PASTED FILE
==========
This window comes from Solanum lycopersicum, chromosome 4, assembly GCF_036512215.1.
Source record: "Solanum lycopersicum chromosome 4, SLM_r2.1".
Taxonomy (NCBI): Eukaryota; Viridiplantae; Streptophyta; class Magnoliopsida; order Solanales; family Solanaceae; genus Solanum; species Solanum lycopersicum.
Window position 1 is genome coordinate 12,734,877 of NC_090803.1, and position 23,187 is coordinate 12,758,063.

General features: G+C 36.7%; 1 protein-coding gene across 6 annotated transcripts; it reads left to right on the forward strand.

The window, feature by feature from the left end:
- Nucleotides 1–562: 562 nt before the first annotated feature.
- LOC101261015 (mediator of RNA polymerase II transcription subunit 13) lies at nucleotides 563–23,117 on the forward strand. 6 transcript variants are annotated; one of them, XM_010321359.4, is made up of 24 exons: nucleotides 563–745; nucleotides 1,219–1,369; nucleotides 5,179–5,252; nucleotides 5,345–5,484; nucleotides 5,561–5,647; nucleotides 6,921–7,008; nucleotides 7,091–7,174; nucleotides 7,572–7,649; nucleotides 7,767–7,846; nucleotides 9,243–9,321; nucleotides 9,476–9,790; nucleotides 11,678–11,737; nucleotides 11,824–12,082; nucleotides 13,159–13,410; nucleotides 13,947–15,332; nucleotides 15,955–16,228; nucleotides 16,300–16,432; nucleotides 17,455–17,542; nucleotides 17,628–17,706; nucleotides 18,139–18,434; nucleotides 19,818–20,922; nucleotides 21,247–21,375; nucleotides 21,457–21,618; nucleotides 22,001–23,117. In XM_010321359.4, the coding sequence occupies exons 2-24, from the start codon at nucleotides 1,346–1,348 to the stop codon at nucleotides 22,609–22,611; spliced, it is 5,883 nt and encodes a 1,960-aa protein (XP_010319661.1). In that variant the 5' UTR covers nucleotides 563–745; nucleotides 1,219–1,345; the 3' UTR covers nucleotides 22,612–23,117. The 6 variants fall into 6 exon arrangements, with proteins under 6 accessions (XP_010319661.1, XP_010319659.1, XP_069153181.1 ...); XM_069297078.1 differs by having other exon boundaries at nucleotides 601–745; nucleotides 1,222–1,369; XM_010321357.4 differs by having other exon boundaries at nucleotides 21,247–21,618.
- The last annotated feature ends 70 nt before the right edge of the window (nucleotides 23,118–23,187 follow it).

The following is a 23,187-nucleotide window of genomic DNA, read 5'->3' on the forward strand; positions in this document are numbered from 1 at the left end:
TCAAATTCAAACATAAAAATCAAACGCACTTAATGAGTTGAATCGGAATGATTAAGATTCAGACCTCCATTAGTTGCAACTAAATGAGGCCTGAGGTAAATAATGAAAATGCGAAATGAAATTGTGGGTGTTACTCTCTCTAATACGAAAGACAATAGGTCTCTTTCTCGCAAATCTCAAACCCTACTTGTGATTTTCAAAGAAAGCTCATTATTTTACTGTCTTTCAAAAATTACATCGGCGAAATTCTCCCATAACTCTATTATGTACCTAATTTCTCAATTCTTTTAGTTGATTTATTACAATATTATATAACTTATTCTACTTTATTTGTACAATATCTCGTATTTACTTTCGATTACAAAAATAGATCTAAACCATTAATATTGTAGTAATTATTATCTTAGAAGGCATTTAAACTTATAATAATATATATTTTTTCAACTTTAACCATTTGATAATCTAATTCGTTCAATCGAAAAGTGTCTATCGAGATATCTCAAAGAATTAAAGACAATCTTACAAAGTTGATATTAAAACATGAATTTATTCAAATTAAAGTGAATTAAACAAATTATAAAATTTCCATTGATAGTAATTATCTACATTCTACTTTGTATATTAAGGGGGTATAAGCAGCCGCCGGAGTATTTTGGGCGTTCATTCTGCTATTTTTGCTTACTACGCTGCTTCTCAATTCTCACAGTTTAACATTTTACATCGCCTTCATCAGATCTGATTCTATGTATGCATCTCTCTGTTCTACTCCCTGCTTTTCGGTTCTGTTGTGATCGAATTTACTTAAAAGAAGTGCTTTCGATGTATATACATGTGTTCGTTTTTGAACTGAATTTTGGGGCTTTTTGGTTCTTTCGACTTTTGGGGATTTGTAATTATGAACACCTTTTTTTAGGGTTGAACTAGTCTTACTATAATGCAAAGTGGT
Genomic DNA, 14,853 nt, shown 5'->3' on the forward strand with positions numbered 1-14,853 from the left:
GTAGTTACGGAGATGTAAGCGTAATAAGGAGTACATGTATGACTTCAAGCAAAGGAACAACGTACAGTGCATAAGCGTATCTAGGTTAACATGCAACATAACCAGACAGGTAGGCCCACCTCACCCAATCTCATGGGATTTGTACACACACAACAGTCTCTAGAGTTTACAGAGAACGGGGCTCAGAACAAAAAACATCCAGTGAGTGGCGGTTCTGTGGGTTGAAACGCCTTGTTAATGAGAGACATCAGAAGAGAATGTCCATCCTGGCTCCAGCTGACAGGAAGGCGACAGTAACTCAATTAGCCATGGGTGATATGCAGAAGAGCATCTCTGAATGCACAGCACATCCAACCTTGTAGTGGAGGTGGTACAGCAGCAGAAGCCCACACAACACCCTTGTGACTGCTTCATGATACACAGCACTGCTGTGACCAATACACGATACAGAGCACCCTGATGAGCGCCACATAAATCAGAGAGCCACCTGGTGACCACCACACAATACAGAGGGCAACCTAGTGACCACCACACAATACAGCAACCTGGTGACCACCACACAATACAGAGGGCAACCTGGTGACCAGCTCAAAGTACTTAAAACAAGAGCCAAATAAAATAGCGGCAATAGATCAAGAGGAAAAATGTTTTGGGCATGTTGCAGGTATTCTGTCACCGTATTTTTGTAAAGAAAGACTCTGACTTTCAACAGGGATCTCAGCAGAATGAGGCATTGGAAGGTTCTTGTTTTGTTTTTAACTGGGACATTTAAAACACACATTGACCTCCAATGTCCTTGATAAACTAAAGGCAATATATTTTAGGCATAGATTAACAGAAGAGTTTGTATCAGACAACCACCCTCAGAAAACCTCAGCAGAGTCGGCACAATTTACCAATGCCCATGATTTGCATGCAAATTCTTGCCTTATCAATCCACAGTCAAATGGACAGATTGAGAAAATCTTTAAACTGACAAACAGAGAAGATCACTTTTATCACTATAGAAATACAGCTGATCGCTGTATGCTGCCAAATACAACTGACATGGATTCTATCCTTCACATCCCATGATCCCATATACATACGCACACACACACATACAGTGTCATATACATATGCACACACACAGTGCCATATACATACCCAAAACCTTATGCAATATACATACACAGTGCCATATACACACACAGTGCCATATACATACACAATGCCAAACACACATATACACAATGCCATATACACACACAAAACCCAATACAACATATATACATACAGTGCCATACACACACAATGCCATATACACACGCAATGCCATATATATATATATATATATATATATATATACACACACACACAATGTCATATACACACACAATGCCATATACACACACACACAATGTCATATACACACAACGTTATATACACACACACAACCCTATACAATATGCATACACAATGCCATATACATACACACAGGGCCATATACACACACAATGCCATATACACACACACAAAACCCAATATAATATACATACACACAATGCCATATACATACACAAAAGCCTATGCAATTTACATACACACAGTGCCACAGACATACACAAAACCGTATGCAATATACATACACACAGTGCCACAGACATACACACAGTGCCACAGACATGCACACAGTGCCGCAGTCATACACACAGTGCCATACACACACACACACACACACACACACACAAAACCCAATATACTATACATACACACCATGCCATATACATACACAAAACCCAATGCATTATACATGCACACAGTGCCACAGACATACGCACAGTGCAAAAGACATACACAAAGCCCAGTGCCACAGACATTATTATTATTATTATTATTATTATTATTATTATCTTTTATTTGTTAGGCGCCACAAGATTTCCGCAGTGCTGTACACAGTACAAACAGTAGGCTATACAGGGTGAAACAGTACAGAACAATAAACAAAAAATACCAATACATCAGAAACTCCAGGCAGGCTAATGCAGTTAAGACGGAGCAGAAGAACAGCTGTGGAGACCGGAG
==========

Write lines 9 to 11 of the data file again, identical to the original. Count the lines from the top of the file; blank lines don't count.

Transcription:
- The last annotated feature ends 70 nt before the right edge of the window (nucleotides 23,118–23,187 follow it).

The following is a 23,187-nucleotide window of genomic DNA, read 5'->3' on the forward strand; positions in this document are numbered from 1 at the left end:
TCAAATTCAAACATAAAAATCAAACGCACTTAATGAGTTGAATCGGAATGATTAAGATTCAGACCTCCATTAGTTGCAACTAAATGAGGCCTGAGGTAAATAATGAAAATGCGAAATGAAATTGTGGGTGTTACTCTCTCTAATACGAAAGACAATAGGTCTCTTTCTCGCAAATCTCAAACCCTACTTGTGATTTTCAAAGAAAGCTCATTATTTTACTGTCTTTCAAAAATTACATCGGCGAAATTCTCCCATAACTCTATTATGTACCTAATTTCTCAATTCTTTTAGTTGATTTATTACAATATTATATAACTTATTCTACTTTATTTGTACAATATCTCGTATTTACTTTCGATTACAAAAATAGATCTAAACCATTAATATTGTAGTAATTATTATCTTAGAAGGCATTTAAACTTATAATAATATATATTTTTTCAACTTTAACCATTTGATAATCTAATTCGTTCAATCGAAAAGTGTCTATCGAGATATCTCAAAGAATTAAAGACAATCTTACAAAGTTGATATTAAAACATGAATTTATTCAAATTAAAGTGAATTAAACAAATTATAAAATTTCCATTGATAGTAATTATCTACATTCTACTTTGTATATTAAGGGGGTATAAGCAGCCGCCGGAGTATTTTGGGCGTTCATTCTGCTATTTTTGCTTACTACGCTGCTTCTCAATTCTCACAGTTTAACATTTTACATCGCCTTCATCAGATCTGATTCTATGTATGCATCTCTCTGTTCTACTCCCTGCTTTTCGGTTCTGTTGTGATCGAATTTACTTAAAAGAAGTGCTTTCGATGTATATACATGTGTTCGTTTTTGAACTGAATTTTGGGGCTTTTTGGTTCTTTCGACTTTTGGGGATTTGTAATTATGAACACCTTTTTTTAGGGTTGAACTAGTCTTACTATAATGCAAAGTGGT